Photos by Olorin Jaillet!
Although we find ourselves 7 or 8 weeks past our hoped for starting date for the 2009 season, we are pleased to be starting 6 weeks earlier this season than last, making for 35 weeks of veggie harvests this year. Providing our farm members with fresh and healthy food for 2/3 of this year is exciting, and another step closer to our final goals for the farm. And at the start of this year we can’t help but being excited with where we are now.
The soil on this poor old farmstead had seen years of abuse…nothing chemical, thankfully, but the topsoil from two fields had been scraped and sold to the old Riverbend dump and almost every other space had been cut for hay or overgrazed. Although the animals that were grazed here gave something back to the land as they grazed, never as much as was taken; and when a field is cut and the green matter is removed, all of the energy the land put into the growing of that grass is taken, something needs to go back and this was never intentionally done. The pastures our first two years here showed signs of this. They were filled with thistles and grew grass poorly. The vegetable field was heavy clay, and was also weedy with thistles and queen anne’s lace. For those of you who have been members since our first season, you well remember the troubles we had in such a growing space.
But things have improved each year as more and more organic matter has been added to the soil. When we started working the beds this year, we found the soil in most spots is great, loose and rich and beautiful! And the thistles, which thrive in subsoil and poor soil have been replaced by lush clovers in the pastures and a whole host of really beautiful herbacious weeds that we have yet to identify. These are great signs of soil improvement, which is really our overarching purpose on the farm anyways. The rewards of healthy animals grazing good pasture and healthy fruits and vegetables from healthy and alive fields does ultimately benefit all of us in the form of delicious flavor and nutrient dense food; still, we believe that human survival depends on healthy soil, on the smallest of living creatures like healthy micro-organisms in the soil and the buzzing bees in the clover. It is hard for us to imagine that the farmer whose home this was and who at one time owned a hundred of these acres of farmland around us left behind a homestead with soil in disrepair, nor a single bit of fruit or shade/wind trees anywhere. The latter is a bit trivial, but it seems it is a farmer’s duty to protect the land, to build it, to nourish it, because as with anything in life, the take, take, take mantra will never really yield any true return. So we are thrilled with these signs, and we anticipate a great year of growing!
We are also working more space this year moving from growing on a little less than 1 acre up to 2 acres, which is exciting. Some of the new space is planted in fall/winter crops like leeks, Brussel sprouts, and potatoes,which we are determined to let grow to maturity, foregoing so many new potato harvests (our favorite!) in order to have them for winter when we will appreciate them even more. Most of it will be sown in cover crops for our mid-summer plantings for fall, winter, and next spring. This provides us with enough space to really have 45 weeks of veggie harvests, our ultimate goal, as well as allowing each field a resting period. We would have needed a lot of inputs to keep our smaller plot producing year round and healthy.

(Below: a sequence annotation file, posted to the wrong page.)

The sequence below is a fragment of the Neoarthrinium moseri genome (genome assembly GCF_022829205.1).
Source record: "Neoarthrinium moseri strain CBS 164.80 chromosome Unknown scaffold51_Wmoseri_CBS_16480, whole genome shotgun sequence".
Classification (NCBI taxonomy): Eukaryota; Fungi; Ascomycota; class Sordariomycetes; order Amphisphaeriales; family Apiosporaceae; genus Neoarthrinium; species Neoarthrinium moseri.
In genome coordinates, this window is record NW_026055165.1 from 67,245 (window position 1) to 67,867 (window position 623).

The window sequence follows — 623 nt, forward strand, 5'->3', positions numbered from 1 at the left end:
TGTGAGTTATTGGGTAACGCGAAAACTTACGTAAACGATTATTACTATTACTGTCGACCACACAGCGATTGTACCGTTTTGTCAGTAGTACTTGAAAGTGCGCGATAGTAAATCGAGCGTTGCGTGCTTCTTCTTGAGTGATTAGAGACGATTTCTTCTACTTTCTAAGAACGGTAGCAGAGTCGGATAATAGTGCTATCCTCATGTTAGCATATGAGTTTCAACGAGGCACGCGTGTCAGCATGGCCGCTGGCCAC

We are also hoping to experiment with growing on our lower field. Another source of frustration we have with the previous land owner is that this whole field is planted in reed canary grass. This grass was once encouraged as a good forage/hay grass for wetlands, but it is truly invasive and persistent and follows water, filling streams, choking out diversity. There is a small portion of our lower fields which the horse on our property favors grazing. We have begun to see a bit more diversity in this patch as well as less canary grass growth to this point. Aside from that, the soil under this grass is beautiful from river floods. So after we get soil test results, we hope to try a large pumpkin planting on this section, hoping that the sprawling vines of the pumpkins will help smother the grass. After Halloween, we will let this year’s pigs down to eat the rest of the pumpkin crop. Our hope is that they may be able to root out the canary grass rhizomes. This will most likely be a lengthy process, but one we are excited to try.
And although it is always hard for a parent to reconcile the fact that babies grow just as fast as weeds, as we tackle the heavy to do list of spring on the farm, our children, all another year older, are just that, another year older. The boys are so helpful, but our youngest, who is just a few weeks shy of 3, is (for the most part) now past just working on distinguising path versus growing space and we have another great garden helper! As she helped put transplants and potatoes in the ground this year, after each one she raised her arms to the air and exclaimed to the plant and the universe, “Grow, Plant (Potato), Grow!” It is hard to imagine that with these blessings we won’t have a great year!